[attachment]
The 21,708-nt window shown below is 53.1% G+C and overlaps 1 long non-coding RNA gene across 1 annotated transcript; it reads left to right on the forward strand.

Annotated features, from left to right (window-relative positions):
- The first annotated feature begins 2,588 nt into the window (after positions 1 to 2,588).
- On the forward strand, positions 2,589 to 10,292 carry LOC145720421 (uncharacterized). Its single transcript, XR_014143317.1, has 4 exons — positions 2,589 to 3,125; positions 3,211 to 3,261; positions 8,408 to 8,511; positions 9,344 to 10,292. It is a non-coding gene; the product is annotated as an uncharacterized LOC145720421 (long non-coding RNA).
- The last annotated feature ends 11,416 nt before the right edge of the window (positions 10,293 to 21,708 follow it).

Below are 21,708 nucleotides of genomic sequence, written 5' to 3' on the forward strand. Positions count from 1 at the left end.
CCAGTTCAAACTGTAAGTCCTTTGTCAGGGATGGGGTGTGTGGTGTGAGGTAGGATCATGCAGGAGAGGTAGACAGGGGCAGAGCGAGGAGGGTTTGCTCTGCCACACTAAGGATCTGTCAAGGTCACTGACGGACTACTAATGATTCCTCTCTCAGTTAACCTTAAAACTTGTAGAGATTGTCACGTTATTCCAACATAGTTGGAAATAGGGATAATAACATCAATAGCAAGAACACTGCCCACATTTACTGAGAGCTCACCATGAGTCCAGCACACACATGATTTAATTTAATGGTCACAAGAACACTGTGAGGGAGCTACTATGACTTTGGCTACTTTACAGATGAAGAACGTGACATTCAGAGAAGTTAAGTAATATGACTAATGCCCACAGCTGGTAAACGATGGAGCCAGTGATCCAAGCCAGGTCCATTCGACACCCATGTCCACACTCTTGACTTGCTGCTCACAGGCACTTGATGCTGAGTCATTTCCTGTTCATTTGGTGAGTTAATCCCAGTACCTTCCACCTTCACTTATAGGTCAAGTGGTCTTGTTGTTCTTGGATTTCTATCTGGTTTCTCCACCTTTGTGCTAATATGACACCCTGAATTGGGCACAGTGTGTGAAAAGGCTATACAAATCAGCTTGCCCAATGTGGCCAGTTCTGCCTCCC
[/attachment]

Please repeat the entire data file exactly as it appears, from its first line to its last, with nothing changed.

The 21,708-nt window shown below is 53.1% G+C and overlaps 1 long non-coding RNA gene across 1 annotated transcript; it reads left to right on the forward strand.

Annotated features, from left to right (window-relative positions):
- The first annotated feature begins 2,588 nt into the window (after positions 1 to 2,588).
- On the forward strand, positions 2,589 to 10,292 carry LOC145720421 (uncharacterized). Its single transcript, XR_014143317.1, has 4 exons — positions 2,589 to 3,125; positions 3,211 to 3,261; positions 8,408 to 8,511; positions 9,344 to 10,292. It is a non-coding gene; the product is annotated as an uncharacterized LOC145720421 (long non-coding RNA).
- The last annotated feature ends 11,416 nt before the right edge of the window (positions 10,293 to 21,708 follow it).

Below are 21,708 nucleotides of genomic sequence, written 5' to 3' on the forward strand. Positions count from 1 at the left end.
CCAGTTCAAACTGTAAGTCCTTTGTCAGGGATGGGGTGTGTGGTGTGAGGTAGGATCATGCAGGAGAGGTAGACAGGGGCAGAGCGAGGAGGGTTTGCTCTGCCACACTAAGGATCTGTCAAGGTCACTGACGGACTACTAATGATTCCTCTCTCAGTTAACCTTAAAACTTGTAGAGATTGTCACGTTATTCCAACATAGTTGGAAATAGGGATAATAACATCAATAGCAAGAACACTGCCCACATTTACTGAGAGCTCACCATGAGTCCAGCACACACATGATTTAATTTAATGGTCACAAGAACACTGTGAGGGAGCTACTATGACTTTGGCTACTTTACAGATGAAGAACGTGACATTCAGAGAAGTTAAGTAATATGACTAATGCCCACAGCTGGTAAACGATGGAGCCAGTGATCCAAGCCAGGTCCATTCGACACCCATGTCCACACTCTTGACTTGCTGCTCACAGGCACTTGATGCTGAGTCATTTCCTGTTCATTTGGTGAGTTAATCCCAGTACCTTCCACCTTCACTTATAGGTCAAGTGGTCTTGTTGTTCTTGGATTTCTATCTGGTTTCTCCACCTTTGTGCTAATATGACACCCTGAATTGGGCACAGTGTGTGAAAAGGCTATACAAATCAGCTTGCCCAATGTGGCCAGTTCTGCCTCCC